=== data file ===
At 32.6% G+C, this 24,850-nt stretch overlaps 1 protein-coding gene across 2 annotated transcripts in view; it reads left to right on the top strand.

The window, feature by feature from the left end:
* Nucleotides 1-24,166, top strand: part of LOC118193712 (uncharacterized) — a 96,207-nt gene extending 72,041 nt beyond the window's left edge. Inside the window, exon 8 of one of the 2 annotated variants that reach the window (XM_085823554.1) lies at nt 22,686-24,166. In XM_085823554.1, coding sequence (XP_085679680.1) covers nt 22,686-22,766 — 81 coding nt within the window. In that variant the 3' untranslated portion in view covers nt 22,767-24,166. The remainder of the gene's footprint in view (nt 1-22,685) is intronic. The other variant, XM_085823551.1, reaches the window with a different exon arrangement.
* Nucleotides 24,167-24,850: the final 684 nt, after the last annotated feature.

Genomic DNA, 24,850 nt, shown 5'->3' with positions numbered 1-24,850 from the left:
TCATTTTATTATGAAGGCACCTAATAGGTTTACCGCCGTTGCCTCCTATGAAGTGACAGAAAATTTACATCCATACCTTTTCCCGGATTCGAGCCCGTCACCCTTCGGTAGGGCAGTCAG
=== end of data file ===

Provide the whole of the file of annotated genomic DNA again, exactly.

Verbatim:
At 32.6% G+C, this 24,850-nt stretch overlaps 1 protein-coding gene across 2 annotated transcripts in view; it reads left to right on the top strand.

The window, feature by feature from the left end:
* Nucleotides 1-24,166, top strand: part of LOC118193712 (uncharacterized) — a 96,207-nt gene extending 72,041 nt beyond the window's left edge. Inside the window, exon 8 of one of the 2 annotated variants that reach the window (XM_085823554.1) lies at nt 22,686-24,166. In XM_085823554.1, coding sequence (XP_085679680.1) covers nt 22,686-22,766 — 81 coding nt within the window. In that variant the 3' untranslated portion in view covers nt 22,767-24,166. The remainder of the gene's footprint in view (nt 1-22,685) is intronic. The other variant, XM_085823551.1, reaches the window with a different exon arrangement.
* Nucleotides 24,167-24,850: the final 684 nt, after the last annotated feature.

Genomic DNA, 24,850 nt, shown 5'->3' with positions numbered 1-24,850 from the left:
TCATTTTATTATGAAGGCACCTAATAGGTTTACCGCCGTTGCCTCCTATGAAGTGACAGAAAATTTACATCCATACCTTTTCCCGGATTCGAGCCCGTCACCCTTCGGTAGGGCAGTCAG